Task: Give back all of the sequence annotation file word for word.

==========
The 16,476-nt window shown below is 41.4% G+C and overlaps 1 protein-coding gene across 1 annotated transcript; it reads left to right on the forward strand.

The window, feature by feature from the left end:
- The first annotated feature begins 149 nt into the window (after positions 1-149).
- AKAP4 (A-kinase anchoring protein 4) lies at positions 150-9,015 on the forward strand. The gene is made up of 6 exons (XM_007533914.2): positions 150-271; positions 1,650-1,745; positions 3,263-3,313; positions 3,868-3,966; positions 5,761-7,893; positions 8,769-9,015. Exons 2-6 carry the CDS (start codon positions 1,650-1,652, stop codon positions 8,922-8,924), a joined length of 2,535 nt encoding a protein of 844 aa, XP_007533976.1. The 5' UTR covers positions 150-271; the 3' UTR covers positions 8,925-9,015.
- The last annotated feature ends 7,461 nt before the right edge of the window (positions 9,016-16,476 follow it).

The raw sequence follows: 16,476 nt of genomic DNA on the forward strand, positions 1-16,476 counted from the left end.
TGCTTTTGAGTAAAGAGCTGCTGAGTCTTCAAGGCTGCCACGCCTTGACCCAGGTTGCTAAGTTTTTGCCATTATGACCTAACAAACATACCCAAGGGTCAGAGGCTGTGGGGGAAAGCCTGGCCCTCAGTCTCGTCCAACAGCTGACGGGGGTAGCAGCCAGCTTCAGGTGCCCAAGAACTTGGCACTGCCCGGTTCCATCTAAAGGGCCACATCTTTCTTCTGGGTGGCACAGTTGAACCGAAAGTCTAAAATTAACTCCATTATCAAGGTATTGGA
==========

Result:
The 16,476-nt window shown below is 41.4% G+C and overlaps 1 protein-coding gene across 1 annotated transcript; it reads left to right on the forward strand.

The window, feature by feature from the left end:
- The first annotated feature begins 149 nt into the window (after positions 1-149).
- AKAP4 (A-kinase anchoring protein 4) lies at positions 150-9,015 on the forward strand. The gene is made up of 6 exons (XM_007533914.2): positions 150-271; positions 1,650-1,745; positions 3,263-3,313; positions 3,868-3,966; positions 5,761-7,893; positions 8,769-9,015. Exons 2-6 carry the CDS (start codon positions 1,650-1,652, stop codon positions 8,922-8,924), a joined length of 2,535 nt encoding a protein of 844 aa, XP_007533976.1. The 5' UTR covers positions 150-271; the 3' UTR covers positions 8,925-9,015.
- The last annotated feature ends 7,461 nt before the right edge of the window (positions 9,016-16,476 follow it).

The raw sequence follows: 16,476 nt of genomic DNA on the forward strand, positions 1-16,476 counted from the left end.
TGCTTTTGAGTAAAGAGCTGCTGAGTCTTCAAGGCTGCCACGCCTTGACCCAGGTTGCTAAGTTTTTGCCATTATGACCTAACAAACATACCCAAGGGTCAGAGGCTGTGGGGGAAAGCCTGGCCCTCAGTCTCGTCCAACAGCTGACGGGGGTAGCAGCCAGCTTCAGGTGCCCAAGAACTTGGCACTGCCCGGTTCCATCTAAAGGGCCACATCTTTCTTCTGGGTGGCACAGTTGAACCGAAAGTCTAAAATTAACTCCATTATCAAGGTATTGGA